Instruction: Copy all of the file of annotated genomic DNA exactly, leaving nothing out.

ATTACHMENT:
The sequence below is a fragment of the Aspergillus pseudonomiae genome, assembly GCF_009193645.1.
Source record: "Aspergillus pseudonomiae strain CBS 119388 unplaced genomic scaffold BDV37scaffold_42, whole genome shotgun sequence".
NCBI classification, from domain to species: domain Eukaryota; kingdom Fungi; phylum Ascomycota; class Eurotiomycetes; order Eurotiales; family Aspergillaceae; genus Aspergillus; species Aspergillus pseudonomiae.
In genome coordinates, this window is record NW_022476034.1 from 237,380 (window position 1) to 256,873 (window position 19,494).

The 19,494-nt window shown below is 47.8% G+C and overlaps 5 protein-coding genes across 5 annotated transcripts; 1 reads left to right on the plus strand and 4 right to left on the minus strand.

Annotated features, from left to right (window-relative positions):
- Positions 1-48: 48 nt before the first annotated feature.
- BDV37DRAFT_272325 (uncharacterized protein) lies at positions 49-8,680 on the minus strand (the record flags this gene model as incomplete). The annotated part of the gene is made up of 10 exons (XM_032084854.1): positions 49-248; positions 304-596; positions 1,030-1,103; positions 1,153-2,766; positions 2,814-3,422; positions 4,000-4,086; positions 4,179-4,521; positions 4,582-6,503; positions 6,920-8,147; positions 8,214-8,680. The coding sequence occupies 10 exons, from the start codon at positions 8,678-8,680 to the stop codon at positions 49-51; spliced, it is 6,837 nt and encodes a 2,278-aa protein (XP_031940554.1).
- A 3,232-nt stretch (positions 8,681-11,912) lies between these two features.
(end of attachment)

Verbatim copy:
The sequence below is a fragment of the Aspergillus pseudonomiae genome, assembly GCF_009193645.1.
Source record: "Aspergillus pseudonomiae strain CBS 119388 unplaced genomic scaffold BDV37scaffold_42, whole genome shotgun sequence".
NCBI classification, from domain to species: domain Eukaryota; kingdom Fungi; phylum Ascomycota; class Eurotiomycetes; order Eurotiales; family Aspergillaceae; genus Aspergillus; species Aspergillus pseudonomiae.
In genome coordinates, this window is record NW_022476034.1 from 237,380 (window position 1) to 256,873 (window position 19,494).

The 19,494-nt window shown below is 47.8% G+C and overlaps 5 protein-coding genes across 5 annotated transcripts; 1 reads left to right on the plus strand and 4 right to left on the minus strand.

Annotated features, from left to right (window-relative positions):
- Positions 1-48: 48 nt before the first annotated feature.
- BDV37DRAFT_272325 (uncharacterized protein) lies at positions 49-8,680 on the minus strand (the record flags this gene model as incomplete). The annotated part of the gene is made up of 10 exons (XM_032084854.1): positions 49-248; positions 304-596; positions 1,030-1,103; positions 1,153-2,766; positions 2,814-3,422; positions 4,000-4,086; positions 4,179-4,521; positions 4,582-6,503; positions 6,920-8,147; positions 8,214-8,680. The coding sequence occupies 10 exons, from the start codon at positions 8,678-8,680 to the stop codon at positions 49-51; spliced, it is 6,837 nt and encodes a 2,278-aa protein (XP_031940554.1).
- A 3,232-nt stretch (positions 8,681-11,912) lies between these two features.